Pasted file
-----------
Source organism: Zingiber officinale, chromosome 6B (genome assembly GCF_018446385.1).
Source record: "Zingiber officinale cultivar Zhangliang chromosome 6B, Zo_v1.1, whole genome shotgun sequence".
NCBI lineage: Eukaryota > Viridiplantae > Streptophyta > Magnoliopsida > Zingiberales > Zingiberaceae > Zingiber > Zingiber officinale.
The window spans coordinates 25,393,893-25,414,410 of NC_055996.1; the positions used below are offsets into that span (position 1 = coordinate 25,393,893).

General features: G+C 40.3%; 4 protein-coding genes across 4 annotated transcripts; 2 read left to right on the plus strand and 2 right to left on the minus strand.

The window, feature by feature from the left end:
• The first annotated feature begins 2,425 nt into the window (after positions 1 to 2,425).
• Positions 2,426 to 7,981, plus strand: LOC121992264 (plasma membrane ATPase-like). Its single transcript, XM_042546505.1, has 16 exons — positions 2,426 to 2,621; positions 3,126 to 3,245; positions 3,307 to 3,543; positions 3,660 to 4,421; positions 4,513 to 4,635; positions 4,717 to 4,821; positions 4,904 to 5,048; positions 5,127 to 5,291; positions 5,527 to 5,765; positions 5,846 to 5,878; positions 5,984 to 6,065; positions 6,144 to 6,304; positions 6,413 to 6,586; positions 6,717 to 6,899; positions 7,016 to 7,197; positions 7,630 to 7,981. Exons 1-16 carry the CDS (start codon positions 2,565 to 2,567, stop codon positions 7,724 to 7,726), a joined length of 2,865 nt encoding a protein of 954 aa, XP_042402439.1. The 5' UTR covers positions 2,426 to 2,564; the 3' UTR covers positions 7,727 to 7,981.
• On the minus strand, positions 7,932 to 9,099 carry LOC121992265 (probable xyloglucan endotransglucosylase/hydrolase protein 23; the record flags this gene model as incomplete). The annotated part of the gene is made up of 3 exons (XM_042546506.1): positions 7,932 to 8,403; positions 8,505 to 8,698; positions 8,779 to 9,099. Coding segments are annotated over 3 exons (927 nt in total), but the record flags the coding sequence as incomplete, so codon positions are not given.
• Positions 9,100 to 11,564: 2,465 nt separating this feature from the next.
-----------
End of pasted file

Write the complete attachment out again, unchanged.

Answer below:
Source organism: Zingiber officinale, chromosome 6B (genome assembly GCF_018446385.1).
Source record: "Zingiber officinale cultivar Zhangliang chromosome 6B, Zo_v1.1, whole genome shotgun sequence".
NCBI lineage: Eukaryota > Viridiplantae > Streptophyta > Magnoliopsida > Zingiberales > Zingiberaceae > Zingiber > Zingiber officinale.
The window spans coordinates 25,393,893-25,414,410 of NC_055996.1; the positions used below are offsets into that span (position 1 = coordinate 25,393,893).

General features: G+C 40.3%; 4 protein-coding genes across 4 annotated transcripts; 2 read left to right on the plus strand and 2 right to left on the minus strand.

The window, feature by feature from the left end:
• The first annotated feature begins 2,425 nt into the window (after positions 1 to 2,425).
• Positions 2,426 to 7,981, plus strand: LOC121992264 (plasma membrane ATPase-like). Its single transcript, XM_042546505.1, has 16 exons — positions 2,426 to 2,621; positions 3,126 to 3,245; positions 3,307 to 3,543; positions 3,660 to 4,421; positions 4,513 to 4,635; positions 4,717 to 4,821; positions 4,904 to 5,048; positions 5,127 to 5,291; positions 5,527 to 5,765; positions 5,846 to 5,878; positions 5,984 to 6,065; positions 6,144 to 6,304; positions 6,413 to 6,586; positions 6,717 to 6,899; positions 7,016 to 7,197; positions 7,630 to 7,981. Exons 1-16 carry the CDS (start codon positions 2,565 to 2,567, stop codon positions 7,724 to 7,726), a joined length of 2,865 nt encoding a protein of 954 aa, XP_042402439.1. The 5' UTR covers positions 2,426 to 2,564; the 3' UTR covers positions 7,727 to 7,981.
• On the minus strand, positions 7,932 to 9,099 carry LOC121992265 (probable xyloglucan endotransglucosylase/hydrolase protein 23; the record flags this gene model as incomplete). The annotated part of the gene is made up of 3 exons (XM_042546506.1): positions 7,932 to 8,403; positions 8,505 to 8,698; positions 8,779 to 9,099. Coding segments are annotated over 3 exons (927 nt in total), but the record flags the coding sequence as incomplete, so codon positions are not given.
• Positions 9,100 to 11,564: 2,465 nt separating this feature from the next.